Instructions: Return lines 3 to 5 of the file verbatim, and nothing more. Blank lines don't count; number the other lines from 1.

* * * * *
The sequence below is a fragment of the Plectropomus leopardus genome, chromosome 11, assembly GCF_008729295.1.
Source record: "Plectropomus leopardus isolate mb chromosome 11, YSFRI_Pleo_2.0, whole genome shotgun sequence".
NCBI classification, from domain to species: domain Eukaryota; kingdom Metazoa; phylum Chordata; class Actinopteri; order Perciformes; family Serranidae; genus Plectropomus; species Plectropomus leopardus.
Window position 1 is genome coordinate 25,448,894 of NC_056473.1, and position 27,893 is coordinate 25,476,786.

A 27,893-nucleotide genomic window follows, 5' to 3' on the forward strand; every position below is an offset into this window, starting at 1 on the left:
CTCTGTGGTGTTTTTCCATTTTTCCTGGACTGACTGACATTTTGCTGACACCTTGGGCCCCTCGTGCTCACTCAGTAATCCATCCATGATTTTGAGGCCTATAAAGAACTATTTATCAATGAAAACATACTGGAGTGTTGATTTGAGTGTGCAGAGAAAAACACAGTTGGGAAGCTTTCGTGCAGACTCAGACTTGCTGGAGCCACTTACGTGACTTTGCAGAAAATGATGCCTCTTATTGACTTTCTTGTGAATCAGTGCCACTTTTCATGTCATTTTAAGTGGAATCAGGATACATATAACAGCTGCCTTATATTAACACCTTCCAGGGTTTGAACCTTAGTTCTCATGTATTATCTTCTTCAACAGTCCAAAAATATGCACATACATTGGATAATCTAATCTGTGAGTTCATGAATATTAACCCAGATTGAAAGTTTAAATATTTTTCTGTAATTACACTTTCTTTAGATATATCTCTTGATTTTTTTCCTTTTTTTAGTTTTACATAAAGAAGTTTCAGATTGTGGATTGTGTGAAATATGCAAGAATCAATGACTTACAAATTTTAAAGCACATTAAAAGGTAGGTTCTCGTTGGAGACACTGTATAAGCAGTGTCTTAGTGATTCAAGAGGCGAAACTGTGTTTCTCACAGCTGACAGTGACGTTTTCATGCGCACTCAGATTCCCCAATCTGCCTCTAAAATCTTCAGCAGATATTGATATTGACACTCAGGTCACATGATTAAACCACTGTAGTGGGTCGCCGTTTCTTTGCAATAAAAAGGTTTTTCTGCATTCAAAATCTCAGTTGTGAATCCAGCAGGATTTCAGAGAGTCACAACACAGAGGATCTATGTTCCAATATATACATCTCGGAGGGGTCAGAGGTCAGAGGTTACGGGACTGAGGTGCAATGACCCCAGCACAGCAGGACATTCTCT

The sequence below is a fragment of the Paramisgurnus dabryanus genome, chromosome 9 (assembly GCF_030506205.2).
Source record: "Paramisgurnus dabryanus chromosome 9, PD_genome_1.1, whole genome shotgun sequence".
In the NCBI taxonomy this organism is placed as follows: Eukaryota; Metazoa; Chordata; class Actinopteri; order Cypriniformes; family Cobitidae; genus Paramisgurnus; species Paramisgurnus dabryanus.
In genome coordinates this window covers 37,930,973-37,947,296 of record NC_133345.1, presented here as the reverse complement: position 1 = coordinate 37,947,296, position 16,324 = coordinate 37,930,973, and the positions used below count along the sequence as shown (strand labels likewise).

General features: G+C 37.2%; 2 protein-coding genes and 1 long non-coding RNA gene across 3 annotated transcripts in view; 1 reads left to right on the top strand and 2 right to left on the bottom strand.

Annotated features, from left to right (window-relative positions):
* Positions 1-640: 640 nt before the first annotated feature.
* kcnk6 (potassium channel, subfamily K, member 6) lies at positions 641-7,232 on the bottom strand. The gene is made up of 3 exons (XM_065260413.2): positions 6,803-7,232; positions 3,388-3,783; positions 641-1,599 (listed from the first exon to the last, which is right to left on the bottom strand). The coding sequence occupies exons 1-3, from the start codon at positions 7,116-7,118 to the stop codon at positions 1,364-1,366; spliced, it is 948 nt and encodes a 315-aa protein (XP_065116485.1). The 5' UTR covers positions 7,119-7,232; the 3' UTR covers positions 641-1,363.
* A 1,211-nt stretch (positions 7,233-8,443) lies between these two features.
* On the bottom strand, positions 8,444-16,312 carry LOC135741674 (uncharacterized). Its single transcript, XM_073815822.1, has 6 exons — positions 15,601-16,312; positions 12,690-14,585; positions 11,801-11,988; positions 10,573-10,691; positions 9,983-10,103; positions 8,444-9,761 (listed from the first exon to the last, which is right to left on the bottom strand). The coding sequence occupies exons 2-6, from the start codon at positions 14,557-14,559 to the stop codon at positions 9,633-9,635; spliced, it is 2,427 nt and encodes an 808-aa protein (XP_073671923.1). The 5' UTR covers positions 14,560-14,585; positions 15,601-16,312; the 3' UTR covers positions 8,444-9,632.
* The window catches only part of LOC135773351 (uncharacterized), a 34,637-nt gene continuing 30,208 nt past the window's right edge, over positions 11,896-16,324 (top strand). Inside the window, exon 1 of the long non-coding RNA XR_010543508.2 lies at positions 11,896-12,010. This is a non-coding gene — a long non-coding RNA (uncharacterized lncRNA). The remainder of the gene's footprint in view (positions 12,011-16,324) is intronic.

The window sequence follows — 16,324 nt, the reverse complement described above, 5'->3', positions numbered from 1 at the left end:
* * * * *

NCBI classification, from domain to species: domain Eukaryota; kingdom Metazoa; phylum Chordata; class Actinopteri; order Perciformes; family Serranidae; genus Plectropomus; species Plectropomus leopardus.
Window position 1 is genome coordinate 25,448,894 of NC_056473.1, and position 27,893 is coordinate 25,476,786.

A 27,893-nucleotide genomic window follows, 5' to 3' on the forward strand; every position below is an offset into this window, starting at 1 on the left: